Shoulder impingement

Impingement is one of the most common complaints among swimmers. In one study, 91% of the swimmers surveyed reported shoulder pain, and of that 91%, 84% had positive impingement findings. 

James explains, “Shoulder impingement falls into two distinct categories: internal and external. Internal impingement is where the rear rotator cuff muscles impinge against the glenoid (socket), with patients reporting pain in the rear and top of the shoulder. 

External impingement occurs when the supraspinatus tendon or subacromial bursa is impinged against the underside of the acromion (bony process on the scapula) creating pain at the front and top of the shoulder.”

What causes shoulder impingement?

Internal impingement is usually caused by shoulder instability. This can be caused by a labral tear, which is an injury to the tissue that holds the ball and socket parts of the shoulder together. It can also be caused by ligament laxity or ineffective coordination of the rotator cuff muscles.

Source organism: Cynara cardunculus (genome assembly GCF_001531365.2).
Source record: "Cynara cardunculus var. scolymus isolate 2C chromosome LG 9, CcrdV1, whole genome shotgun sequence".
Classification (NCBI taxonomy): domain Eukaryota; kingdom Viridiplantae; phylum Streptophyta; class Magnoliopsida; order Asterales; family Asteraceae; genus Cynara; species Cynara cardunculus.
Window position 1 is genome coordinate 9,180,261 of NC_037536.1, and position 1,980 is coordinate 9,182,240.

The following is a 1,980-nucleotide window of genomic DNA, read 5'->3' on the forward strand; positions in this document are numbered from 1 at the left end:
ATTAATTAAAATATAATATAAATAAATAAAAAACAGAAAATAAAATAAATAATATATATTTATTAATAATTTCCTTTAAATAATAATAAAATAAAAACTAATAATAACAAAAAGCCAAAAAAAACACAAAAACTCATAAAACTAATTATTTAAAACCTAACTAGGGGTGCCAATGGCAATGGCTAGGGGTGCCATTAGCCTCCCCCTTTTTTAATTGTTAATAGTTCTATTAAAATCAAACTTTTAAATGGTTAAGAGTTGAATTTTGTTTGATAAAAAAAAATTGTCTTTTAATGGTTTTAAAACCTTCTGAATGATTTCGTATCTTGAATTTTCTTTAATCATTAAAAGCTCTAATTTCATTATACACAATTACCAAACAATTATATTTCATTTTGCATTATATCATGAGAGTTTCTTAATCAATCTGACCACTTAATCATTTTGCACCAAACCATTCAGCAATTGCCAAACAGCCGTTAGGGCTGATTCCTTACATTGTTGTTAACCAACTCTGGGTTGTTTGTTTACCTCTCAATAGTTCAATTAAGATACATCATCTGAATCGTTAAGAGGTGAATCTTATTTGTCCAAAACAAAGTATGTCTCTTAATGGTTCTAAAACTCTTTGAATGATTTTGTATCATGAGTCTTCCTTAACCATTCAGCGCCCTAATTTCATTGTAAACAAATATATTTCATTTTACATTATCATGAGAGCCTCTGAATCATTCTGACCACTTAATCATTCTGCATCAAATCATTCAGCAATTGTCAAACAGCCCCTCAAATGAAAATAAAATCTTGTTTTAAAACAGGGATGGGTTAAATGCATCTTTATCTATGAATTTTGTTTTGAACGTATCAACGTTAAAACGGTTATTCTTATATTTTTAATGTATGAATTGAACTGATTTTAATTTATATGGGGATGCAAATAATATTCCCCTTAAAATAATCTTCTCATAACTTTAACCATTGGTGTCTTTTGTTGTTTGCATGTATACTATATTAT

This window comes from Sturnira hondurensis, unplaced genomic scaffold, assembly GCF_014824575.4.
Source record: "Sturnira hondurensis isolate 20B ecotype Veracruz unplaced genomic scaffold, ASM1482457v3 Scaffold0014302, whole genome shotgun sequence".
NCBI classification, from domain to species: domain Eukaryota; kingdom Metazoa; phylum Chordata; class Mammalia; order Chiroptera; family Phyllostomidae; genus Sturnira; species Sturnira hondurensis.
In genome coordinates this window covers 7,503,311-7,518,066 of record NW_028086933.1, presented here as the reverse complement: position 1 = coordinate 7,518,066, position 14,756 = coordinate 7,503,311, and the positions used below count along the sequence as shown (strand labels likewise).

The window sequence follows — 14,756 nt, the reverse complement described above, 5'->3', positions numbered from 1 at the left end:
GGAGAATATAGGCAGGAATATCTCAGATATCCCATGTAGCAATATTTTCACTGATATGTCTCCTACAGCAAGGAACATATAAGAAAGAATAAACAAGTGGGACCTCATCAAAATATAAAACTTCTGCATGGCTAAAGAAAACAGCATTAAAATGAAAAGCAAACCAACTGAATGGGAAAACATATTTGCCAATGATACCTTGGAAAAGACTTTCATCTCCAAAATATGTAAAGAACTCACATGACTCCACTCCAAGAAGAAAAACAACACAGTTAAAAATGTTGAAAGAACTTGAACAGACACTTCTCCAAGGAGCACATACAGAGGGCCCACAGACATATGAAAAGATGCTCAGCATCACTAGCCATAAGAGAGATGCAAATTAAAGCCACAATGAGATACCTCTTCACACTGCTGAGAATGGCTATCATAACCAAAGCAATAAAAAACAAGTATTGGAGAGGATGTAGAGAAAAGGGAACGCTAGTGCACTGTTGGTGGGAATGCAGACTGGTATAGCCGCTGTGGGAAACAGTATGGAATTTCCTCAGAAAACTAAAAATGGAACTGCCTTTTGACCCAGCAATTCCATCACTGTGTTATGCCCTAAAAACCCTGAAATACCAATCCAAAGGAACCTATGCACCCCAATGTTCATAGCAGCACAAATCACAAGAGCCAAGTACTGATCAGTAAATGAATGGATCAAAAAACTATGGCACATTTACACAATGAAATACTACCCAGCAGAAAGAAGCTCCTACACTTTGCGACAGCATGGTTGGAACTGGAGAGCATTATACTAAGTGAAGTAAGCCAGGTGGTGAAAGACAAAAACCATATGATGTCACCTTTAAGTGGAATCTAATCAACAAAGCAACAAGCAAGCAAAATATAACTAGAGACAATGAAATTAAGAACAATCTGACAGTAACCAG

James explains, “Due to the training volumes and the number of repetitive revolutions of the shoulder involved in swimming, fatigue of the rotator cuff muscles and altered shoulder girdle mechanics are the main drivers of impingement. Often, age-related change, anatomical variance, and previous injury can predispose swimmers to an increased risk of impingement injuries.”

How to prevent shoulder impingement

James provides the dos and don’ts of preventing shoulder impingement. 

DO – invest time in gym-based strength training. Improving the strength and capacity of these muscles is your biggest insurance policy against impingement-type mechanisms. 

DO – make informed decisions about your training. Use external and internal load monitoring to influence and reflect on the volume and timing of your training. For example, if your last week’s loading was twice as much as the average of the last four weeks, you rate a 9/10 on muscle soreness and you’ve had a couple of bad night’s sleep – then maybe training today isn’t the answer and a scheduled de-load with some accessory strength work in the gym is the best fit.